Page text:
It is against this ominous global backdrop that went through yet another anniversary of the 9/11 tragedy. Being in New York on that fateful day 12 years ago, I remember witnessing the ghastly disappearance of the twin towers from Manhattan’s skyline that was to change not only the world history, but also the global geopolitical landscape. The belligerent mood in Washington was evident in its first call to the world. “You’re either with us or against us” was the message, loud and clear.
No wonder, the UN General Assembly and Security Council both overwhelmingly passed resolutions the very next day, i.e., on September 12, 2011, paving the ground for legitimisation of US military action against terrorists and their hideouts anywhere in the world. That was the beginning of the US-led war on terror, which rode on Nato’s military bandwagon, targeting a country that in reality had nothing to do with the 9/11 terrorist attacks. Historically, however, it would be inaccurate to circumscribe the Afghan tragedy within the context of the 9/11 attacks. The genesis of the Afghan crisis is rooted in the chaos and conflict that engulfed this ill-fated country in the aftermath of the Soviet-Afghan war. The truth of the matter is that Afghanistan has been in a state of crisis for more than three decades now. But it is a crisis that has changed the course of history at tremendous costs to the world — especially to Afghanistan, Pakistan and the US itself.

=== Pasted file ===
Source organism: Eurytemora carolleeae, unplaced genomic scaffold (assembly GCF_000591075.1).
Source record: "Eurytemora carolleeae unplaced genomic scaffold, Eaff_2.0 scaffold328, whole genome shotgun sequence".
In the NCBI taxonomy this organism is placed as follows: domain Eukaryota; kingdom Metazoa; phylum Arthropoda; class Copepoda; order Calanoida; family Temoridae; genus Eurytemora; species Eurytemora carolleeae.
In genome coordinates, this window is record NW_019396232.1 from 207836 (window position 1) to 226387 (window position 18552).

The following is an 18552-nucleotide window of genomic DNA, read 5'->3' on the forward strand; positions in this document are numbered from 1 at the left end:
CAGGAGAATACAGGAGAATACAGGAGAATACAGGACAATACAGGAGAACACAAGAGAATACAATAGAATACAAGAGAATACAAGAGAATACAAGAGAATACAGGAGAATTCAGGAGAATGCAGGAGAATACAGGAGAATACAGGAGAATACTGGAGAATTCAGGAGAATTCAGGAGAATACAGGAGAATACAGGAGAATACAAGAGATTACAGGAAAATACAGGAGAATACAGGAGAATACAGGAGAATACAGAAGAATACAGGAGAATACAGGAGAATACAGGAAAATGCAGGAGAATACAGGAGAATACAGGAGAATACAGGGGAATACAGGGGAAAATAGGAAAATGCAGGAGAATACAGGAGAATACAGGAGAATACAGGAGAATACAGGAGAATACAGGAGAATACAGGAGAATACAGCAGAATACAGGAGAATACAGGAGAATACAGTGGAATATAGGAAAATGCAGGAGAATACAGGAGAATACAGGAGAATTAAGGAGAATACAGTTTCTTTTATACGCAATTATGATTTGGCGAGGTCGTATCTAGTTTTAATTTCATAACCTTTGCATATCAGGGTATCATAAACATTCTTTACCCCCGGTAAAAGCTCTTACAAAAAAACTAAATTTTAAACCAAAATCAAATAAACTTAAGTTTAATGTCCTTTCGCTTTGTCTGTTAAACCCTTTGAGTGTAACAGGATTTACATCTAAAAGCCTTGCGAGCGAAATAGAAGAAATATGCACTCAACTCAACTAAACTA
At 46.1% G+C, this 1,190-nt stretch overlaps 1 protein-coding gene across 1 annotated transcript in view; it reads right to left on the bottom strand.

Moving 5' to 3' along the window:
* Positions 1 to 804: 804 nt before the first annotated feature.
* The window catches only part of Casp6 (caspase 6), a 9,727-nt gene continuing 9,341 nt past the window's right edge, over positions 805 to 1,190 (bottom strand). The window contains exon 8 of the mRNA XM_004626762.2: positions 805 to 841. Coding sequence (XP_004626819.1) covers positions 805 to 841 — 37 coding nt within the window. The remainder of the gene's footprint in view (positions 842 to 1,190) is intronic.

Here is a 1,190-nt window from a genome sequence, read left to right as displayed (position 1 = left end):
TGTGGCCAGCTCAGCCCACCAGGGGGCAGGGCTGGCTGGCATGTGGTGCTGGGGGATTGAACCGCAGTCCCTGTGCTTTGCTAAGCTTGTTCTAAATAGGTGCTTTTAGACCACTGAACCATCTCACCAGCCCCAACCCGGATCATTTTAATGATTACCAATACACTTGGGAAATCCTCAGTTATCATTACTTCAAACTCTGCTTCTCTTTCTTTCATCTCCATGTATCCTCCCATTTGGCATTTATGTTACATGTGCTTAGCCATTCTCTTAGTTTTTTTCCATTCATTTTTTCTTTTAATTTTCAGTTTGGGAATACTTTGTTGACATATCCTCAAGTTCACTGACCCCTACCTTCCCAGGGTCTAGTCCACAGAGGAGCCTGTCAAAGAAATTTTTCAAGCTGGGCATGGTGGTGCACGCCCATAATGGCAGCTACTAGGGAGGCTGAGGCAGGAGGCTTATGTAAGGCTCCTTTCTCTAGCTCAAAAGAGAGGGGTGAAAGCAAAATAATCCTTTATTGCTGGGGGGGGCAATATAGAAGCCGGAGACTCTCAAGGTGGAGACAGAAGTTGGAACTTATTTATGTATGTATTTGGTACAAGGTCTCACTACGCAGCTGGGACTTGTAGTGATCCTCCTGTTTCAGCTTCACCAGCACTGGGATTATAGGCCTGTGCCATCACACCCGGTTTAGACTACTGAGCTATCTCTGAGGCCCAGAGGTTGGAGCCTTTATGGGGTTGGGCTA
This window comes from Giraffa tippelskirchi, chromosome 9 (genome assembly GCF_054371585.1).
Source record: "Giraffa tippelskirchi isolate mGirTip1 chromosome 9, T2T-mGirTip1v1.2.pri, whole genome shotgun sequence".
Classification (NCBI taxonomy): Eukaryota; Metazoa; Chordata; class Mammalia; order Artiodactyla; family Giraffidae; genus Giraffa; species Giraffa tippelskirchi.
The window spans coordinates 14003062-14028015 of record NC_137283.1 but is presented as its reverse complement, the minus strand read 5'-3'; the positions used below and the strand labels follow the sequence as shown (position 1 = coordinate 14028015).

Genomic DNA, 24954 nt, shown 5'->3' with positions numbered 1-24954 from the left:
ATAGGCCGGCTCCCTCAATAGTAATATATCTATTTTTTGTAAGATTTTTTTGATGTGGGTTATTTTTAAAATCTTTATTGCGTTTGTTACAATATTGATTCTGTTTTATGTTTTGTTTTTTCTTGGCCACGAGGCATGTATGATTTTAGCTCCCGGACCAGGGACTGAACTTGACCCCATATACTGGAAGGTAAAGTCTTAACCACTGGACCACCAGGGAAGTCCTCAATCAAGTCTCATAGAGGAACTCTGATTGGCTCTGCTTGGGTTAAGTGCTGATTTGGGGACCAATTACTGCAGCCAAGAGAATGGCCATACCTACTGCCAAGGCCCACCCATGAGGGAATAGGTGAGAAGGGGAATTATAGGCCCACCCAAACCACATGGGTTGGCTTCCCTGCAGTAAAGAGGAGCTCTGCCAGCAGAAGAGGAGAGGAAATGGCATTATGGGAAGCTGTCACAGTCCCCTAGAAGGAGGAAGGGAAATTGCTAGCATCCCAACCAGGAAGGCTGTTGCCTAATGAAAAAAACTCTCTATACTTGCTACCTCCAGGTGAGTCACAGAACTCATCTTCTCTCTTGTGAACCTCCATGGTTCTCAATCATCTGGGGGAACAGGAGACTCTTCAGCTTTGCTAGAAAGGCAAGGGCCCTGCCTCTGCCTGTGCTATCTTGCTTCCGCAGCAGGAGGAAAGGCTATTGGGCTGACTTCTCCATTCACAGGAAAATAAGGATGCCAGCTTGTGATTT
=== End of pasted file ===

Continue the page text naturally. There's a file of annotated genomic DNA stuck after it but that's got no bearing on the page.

History is witness to the fact that the 9/11 tragedy was only a logical epilogue to the unclosed chapter of the long Afghan tragedy carried forward from the previous century. If the world had remained engaged with the people of Afghanistan, the situation today might have been totally different. The unpalatable consequences could have been avoided if a country as chaotic and as primitive as Afghanistan had been assisted in its gradual transition to global standards of ‘conduct and behaviour.’